Eni's Giant Gas Field Prompts Egypt to End Imports in 2018
Egypt will stop importing liquefied natural gas in 2018 and may eventually export gas after it starts producing this year at the giant Eni SpA-operated Zohr field off the country’s Mediterranean coast, Oil Minister Tarek El-Molla said.
Zohr’s output will mostly supply the domestic market, and the nation’s two existing gas-liquefaction facilities are large enough to process any available surplus into LNG for international sale in 2019, El-Molla said Tuesday in an interview in Abu Dhabi. If Zohr and other gas fields generate enough supplies, Egypt may consider adding a third LNG-exporting terminal, he said. Israeli gas stocks dropped on the news.
Zohr marks a turning point that would spell an end to the tenders that suppliers from Glencore Plc to Trafigura PTE Ltd. have won in past years. The field will also help ease pressure on the economy of the most populous Arab nation, which has been plagued by a shortage of foreign currency since a 2011 uprising. Egypt currently imports liquefied gas at high costs to meet its energy needs. However, Eni’s discovery of Zohr in August 2015 promises to satisfy much of this local demand and may even transform the country back into a gas supplier in the eastern Mediterranean region.
Development of Zohr shows “all multinationals that we can do extremely well when we talk about giant discoveries -- big projects to be developed and brought on stream in a relatively very short period of time,” El-Molla said.
The country expects Zohr to start producing this year at about 350 million cubic feet a day, he said. The government will issue another tender for LNG in early 2018 to cover needs for the second quarter, and it plans to stop importing the fuel by the end of next year, El-Molla said.
Egypt exported gas until 2014 but had to forego those sales to meet local demand and because sporadic sabotage attacks on its main pipeline in the Sinai Desert throttled shipments. With Zohr expected to begin producing this year, the North African nation targets re-starting exports in 2019. The field has a potential 850 billion cubic meters of gas in place, according to Eni’s website.
The first phase of Zohr’s development is almost finished, with drilling operations of the phase’s wells completed, the oil ministry said in an Oct. 29 statement. Russia’s state-owned producer Rosneft PJSC closed a deal to acquire 30 percent of the field in October. BP Plc bought a 10 percent stake in Zohr last year.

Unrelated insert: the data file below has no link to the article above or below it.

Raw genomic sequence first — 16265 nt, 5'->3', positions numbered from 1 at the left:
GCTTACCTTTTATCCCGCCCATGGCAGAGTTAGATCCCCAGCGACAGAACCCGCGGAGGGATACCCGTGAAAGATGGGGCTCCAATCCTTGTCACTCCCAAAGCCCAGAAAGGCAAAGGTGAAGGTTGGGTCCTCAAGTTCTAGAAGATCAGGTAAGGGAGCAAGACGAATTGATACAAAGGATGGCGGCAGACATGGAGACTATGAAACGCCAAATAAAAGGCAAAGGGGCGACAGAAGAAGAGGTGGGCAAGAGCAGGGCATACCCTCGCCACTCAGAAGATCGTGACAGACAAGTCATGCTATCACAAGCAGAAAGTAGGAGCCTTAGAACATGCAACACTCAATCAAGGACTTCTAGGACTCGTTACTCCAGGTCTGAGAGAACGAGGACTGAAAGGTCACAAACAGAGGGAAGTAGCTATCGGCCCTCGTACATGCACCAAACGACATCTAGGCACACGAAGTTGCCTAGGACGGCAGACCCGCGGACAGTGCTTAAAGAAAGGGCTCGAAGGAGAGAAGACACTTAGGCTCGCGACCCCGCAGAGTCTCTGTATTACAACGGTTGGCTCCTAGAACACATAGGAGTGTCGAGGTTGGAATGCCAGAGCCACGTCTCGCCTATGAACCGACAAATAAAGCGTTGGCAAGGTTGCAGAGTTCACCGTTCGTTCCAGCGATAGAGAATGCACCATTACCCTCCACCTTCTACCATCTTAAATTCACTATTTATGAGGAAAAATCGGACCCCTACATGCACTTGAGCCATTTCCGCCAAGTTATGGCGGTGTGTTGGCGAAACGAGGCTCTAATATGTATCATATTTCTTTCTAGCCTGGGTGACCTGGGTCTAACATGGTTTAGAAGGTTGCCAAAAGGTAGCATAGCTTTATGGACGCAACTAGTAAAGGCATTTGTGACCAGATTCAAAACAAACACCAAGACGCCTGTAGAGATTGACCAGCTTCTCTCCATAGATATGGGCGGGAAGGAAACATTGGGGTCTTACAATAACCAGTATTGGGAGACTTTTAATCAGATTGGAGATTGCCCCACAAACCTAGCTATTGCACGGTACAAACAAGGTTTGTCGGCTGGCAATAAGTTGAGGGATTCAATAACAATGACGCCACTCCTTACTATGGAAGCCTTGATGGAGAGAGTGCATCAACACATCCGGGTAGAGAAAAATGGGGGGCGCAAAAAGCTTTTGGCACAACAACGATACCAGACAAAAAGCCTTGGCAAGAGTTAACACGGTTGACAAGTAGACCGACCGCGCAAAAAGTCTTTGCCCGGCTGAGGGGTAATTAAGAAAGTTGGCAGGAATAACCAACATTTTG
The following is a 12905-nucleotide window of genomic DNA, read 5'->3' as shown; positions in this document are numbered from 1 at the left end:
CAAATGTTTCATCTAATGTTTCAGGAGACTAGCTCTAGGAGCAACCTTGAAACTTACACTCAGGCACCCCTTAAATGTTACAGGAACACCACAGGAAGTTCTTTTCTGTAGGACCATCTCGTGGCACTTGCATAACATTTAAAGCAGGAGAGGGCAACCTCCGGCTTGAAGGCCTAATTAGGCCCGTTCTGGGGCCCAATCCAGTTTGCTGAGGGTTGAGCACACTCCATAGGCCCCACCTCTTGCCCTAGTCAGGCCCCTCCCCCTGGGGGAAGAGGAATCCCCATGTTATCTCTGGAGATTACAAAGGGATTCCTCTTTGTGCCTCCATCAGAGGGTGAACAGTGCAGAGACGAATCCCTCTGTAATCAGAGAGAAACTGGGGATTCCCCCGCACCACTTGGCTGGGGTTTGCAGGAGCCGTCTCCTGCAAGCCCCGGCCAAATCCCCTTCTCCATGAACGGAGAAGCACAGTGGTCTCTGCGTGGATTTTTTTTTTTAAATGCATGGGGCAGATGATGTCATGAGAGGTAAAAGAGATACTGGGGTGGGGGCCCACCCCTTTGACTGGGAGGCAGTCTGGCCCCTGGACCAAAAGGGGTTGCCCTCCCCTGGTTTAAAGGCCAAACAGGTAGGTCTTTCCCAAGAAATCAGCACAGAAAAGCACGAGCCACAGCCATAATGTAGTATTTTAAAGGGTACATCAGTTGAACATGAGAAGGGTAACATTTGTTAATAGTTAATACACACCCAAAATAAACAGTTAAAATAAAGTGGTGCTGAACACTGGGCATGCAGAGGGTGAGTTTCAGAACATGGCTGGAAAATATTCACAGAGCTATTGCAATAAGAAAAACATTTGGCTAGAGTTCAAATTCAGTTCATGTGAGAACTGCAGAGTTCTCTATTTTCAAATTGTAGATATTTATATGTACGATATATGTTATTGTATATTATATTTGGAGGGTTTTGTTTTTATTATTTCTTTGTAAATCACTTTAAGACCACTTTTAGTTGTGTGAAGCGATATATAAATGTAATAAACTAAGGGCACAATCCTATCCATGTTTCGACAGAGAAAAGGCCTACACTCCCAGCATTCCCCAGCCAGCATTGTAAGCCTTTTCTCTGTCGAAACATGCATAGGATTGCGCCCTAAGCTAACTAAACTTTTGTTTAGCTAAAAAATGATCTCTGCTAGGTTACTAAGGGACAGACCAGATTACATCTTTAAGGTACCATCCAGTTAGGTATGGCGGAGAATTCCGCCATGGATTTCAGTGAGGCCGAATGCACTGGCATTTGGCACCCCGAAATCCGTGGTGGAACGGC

“It shows there’s an international appetite,” El-Molla said. “We want to have our plate full of big and important players.”
Under a law that President Abdel-Fattah El-Sisi signed in August, the government is setting up a regulatory authority that will devise a plan to open Egypt’s gas market to competition. The new law allows private businesses to transport and trade gas using the country’s pipeline network and infrastructure, according to the law as published in Egypt’s Official Gazette.
“The executive regulations of the law will be ratified within the coming days,” El-Molla said.
The law, more than two years in the making, is the government’s latest push to spur investment in the economy. Over the past year, authorities have enacted sweeping reforms, backed by the International Monetary Fund, that have included floating the currency, cutting subsidies and approving legislation to attract foreign currency.
The country has also adopted a flexible gas-pricing formula to encourage investment and boost supply, El-Molla said. Egypt previously paid a fixed price of $2.65 per thousand cubic feet, Paul Welch, chief executive officer of London-based SDX Energy Inc., said in a Nov. 3 interview. SDX is in talks to price the gas it hopes to start producing at the South Disouq field at $4 per thousand cubic feet.
“In the past, we had a fixed price and there was no work at offshore fields,” El-Molla said. “When we started putting in a flexible formula, we have seen more encouraged and interested upstreamers, and hence we have been able to have lots of discoveries.”
With assistance by Hussein Slim, Fatma Abusief, and Yaacov Benmeleh.
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